one for transmitting in each direction. The east-west path selects all the channel fre quencies transmitted in that direction by may be similar to the corresponding equalizer at station E. Similarly, the east-west path includes a common amplifier RA controlled by the potentiometer WP The path also includes an equalizer "WZ similar to the equalizer EZ r In* order to adjust the potentiometer El at station C,-one of the pilot frequencies f is selected by means of the filter PF and is transmitted to an amplifienrectifier AR to produce a direct current proportional to the amplitude of the received pilot frequency. This current operates a relay R5 hen the transmission conditions are normal at th s pilot frequency, the armature of the relay R is adjusted so that it will be in a neutral position. If, however, the transmission level departs from normal, due to change in weather conditions or what not, the arma-' ture will be shifted to one or the other of its back contacts, depending upon whether there is an increase or decrease in received current. This operates the mechanism PZM to shift gg adjustable switch of the potentiometer As the potentiometer and control mechanism at station C are in detail similar to the potentiometer ER, and control mechanism PZM at station B, it will be obvious that the operation of the armature of the relay R will energize one of the relays corresponding to X and'Y of Fig. 6,, thereby operating the motor corresponding to PZM in either a forward or reverse direction, depending upon which way the armature of the relay, is act-'- ing. This motor is mechanically arranged to set the switch of the potentiometer EP to any desired position. The switch is therefore-shifted until the gain of the amplifier is increased or decreased to such a point that the received pilot frequency is restored to its normal amplitude.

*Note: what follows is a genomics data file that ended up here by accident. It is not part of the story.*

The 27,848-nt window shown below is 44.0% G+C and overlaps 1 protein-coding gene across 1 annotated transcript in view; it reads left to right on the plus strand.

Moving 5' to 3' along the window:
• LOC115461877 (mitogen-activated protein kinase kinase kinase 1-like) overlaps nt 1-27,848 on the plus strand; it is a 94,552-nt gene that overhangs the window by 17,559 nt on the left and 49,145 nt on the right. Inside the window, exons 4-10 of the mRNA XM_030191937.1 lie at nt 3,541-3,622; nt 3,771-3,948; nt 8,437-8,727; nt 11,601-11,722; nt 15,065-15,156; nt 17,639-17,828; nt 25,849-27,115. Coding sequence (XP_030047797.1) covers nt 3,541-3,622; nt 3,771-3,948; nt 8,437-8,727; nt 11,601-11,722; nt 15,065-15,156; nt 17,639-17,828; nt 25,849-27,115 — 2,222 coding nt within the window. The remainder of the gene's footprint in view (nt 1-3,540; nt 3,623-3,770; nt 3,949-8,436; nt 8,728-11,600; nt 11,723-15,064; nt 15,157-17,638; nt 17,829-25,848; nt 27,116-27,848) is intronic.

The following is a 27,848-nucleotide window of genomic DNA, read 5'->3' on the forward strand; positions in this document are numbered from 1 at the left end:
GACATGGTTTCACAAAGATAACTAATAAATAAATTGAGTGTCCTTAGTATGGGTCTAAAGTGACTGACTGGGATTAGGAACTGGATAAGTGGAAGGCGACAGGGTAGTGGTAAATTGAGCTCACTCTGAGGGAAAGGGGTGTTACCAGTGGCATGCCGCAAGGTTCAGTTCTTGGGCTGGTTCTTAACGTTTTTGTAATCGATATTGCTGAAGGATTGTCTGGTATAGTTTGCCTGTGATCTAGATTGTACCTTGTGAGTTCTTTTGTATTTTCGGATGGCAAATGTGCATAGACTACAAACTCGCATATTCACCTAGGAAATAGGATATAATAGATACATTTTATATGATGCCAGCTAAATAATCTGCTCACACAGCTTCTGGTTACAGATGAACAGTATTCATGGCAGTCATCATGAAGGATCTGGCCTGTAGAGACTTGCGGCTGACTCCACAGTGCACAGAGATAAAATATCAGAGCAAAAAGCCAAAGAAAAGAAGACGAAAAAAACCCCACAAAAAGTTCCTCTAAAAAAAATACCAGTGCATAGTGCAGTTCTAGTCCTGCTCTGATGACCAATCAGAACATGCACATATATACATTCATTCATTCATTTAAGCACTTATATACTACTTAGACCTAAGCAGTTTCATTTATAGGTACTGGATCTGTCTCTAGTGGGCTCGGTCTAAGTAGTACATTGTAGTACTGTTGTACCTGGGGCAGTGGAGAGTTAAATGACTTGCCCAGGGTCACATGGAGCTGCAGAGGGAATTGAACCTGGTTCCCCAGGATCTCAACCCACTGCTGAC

Since the potentiometer EP consists of resistance steps, it produces the same change in gain at all the carrier frequencies involved. In order to compensate for the difierence in the level of the various channels, or, in other words, in order to compensate for the slope of the attenuation-frequency characteristic, the adjustable equalizer EZ is arranged to be controlled by a control mechanism ZCM similar to that already described. Frequencies ii and 2 are selected by the pilot filters PF I quencies as received at station C. The pull upon the armature will therefore be a measure of the slope of the attenuation-frequency curve for the circuit extending from station A to station C and will be independent of the absolute amplitudes of the two pilot frequencies. Y The control mechanism ZCM, will, of course, be similar to that illustrated in Fig. 6 at PCM and will automatically adjust the switch of the equalizer EZ. to bring all of the channels to the same level as will be described later. It will also be understood that arrangements will be provided in connection with the east-west path of the repeater to control the adjustment of the potentiometer WP and the equalizer WZ through similar pilot frequencies transmitted in theopposite direction. These arrangements will, of course, be in all respects, similar to those described in the west-eastpath. So, also, at station B, the received pilot frequency 7, will actuate the rela R to operate the control mechanism PC b to adjust the potentiometer EP Likewise, the pilot frequencies f, and willbe combined in opposition at station to operate the relay B in a manner similarly described in R at station C. The re,- la R will actuate the control mechanism Z M to adjust the equalizer EZ In the arrangement above described, the pilot apparatus at station C produces the necessary eqaulization and potentiometer adjustments to compensate for the variable transmission losses between station A and station 0, while the corresponding apparatus at stationnB performs a similar function with respect to the section of the circuit extending from station C to station B.